I’ve mentioned that George Orwell is the best writer of the twentieth century, and most people never get past thinking, ANIMAL FARM(condemning Stalin) and 1984(condemning shrinking communications in a tri-polar world). Those are excellent books, each driving in demonic ways their points.
But Orwell wrote novels and books before World War II, and most of those make excellent reading. I recommend those. Where Orwell excelled was in preparation for the novels: essays. He wrote about almost everything with certainty and accuracy. He touched psychological and sociological issues beyond those found in novels and essays. Essays also discuss writing, business and politics. I wish I could write as well today, as topically, forcefully, completely and truthfully.
“The Prevention of Literature,” January 1946 is about the forces affecting writers and publishing. I’ll give background and a smattering. It’s the 300th anniversary of John Milton’s Areopagitica pamphlet in defense of freedom of the press celebrated by the group of British writers called PEN. Orwell is disappointed that this group of leftists are so far removed from reality they are dishonest. He’s a leftist himself but believes in personal liberty. The speeches at the PEN gathering include: Freedom of the Press in India; general comments on the goodness of liberty; no obscenity laws; and defending the Russian purges (1936-1939).
Orwell writes, “Of…several hundred people, perhaps half of whom were directly connected with the writing trade, there was not a single one who could point out that freedom of the press, if it means anything at all, means the freedom to criticize and oppose.”… “There was nothing particularly surprising in this.”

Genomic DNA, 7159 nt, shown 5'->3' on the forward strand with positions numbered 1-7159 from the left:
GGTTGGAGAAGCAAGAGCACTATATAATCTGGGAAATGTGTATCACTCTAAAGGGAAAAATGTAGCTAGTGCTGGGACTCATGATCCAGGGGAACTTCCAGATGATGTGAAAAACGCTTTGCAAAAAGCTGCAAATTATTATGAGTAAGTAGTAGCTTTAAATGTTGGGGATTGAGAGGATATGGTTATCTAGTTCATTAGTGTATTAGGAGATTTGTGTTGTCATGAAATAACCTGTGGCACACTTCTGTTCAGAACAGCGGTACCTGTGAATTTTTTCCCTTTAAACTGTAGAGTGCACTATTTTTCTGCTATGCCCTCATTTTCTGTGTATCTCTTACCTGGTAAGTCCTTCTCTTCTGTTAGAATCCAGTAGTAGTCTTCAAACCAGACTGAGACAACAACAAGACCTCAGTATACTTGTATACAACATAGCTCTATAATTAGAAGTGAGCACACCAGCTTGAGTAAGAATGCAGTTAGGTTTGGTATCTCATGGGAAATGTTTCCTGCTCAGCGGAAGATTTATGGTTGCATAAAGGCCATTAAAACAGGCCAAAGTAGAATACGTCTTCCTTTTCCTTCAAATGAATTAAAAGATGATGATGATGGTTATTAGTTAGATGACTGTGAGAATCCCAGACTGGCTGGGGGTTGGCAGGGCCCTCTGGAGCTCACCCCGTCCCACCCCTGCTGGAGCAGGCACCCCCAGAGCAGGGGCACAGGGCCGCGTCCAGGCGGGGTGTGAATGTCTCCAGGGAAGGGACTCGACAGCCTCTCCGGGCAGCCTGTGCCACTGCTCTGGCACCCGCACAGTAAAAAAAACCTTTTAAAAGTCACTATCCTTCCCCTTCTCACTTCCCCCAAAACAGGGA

The writing trade “is under attack from two directions…it’s theoretical enemies, the apologists of totalitarianism, and…it’s immediate practical enemies, monopoly and bureaucracy…”
Orwell goes on to define and tell why writers are the most exposed artists – not painters, musicians, poets, sculpturers. He has choice words or criticism about poets and poetry, which go beyond Mark Twain’s, “Poets are too lazy to write complete sentences.”
About the monopolies and bureaucracies affecting writers, in 1946 Orwell writes,
“…apart from newspapers it is doubtful…whether the great mass of people in the industrial countries feel the need for any kind of literature…Probably novels and stories will be completely superseded by film and radio production. Or perhaps some kind of low-grade sensational fiction will survive, produced by a sort of conveyer-belt process that reduces human initiative to the minimum.
“It would probably not be beyond human ingenuity to write books by machinery. But a sort of mechanizing process can already be seen at work in the film and radio, in publicity and propaganda, and in the lower reaches of journalism. The Disney films…are produced by what is essentially a factory process, the work being done partly mechanically and partly by teams of artists who have to subordinate their individual style. Radio features are….So also with the innumerable books and pamphlets commissioned by government…Even more machine-like is the production of short stories…Papers such as the WRITER abound with advertisements of Literary Schools, all of them offering…ready-made plots….algebraical formula…packs of cards marked with characters and situations…to be shuffled…”
Orwell wrote this in 1946, and for the most part the world has seen literary production fall off since World War II. A friend of mine wrote read the first Best Seller of well-known author a few decades ago. She read the second book, and stopped a third of the way through. It was the first book rewritten; that author was writing FORMULA: This happens on page 24; that happens on page 67; crisis by page 189.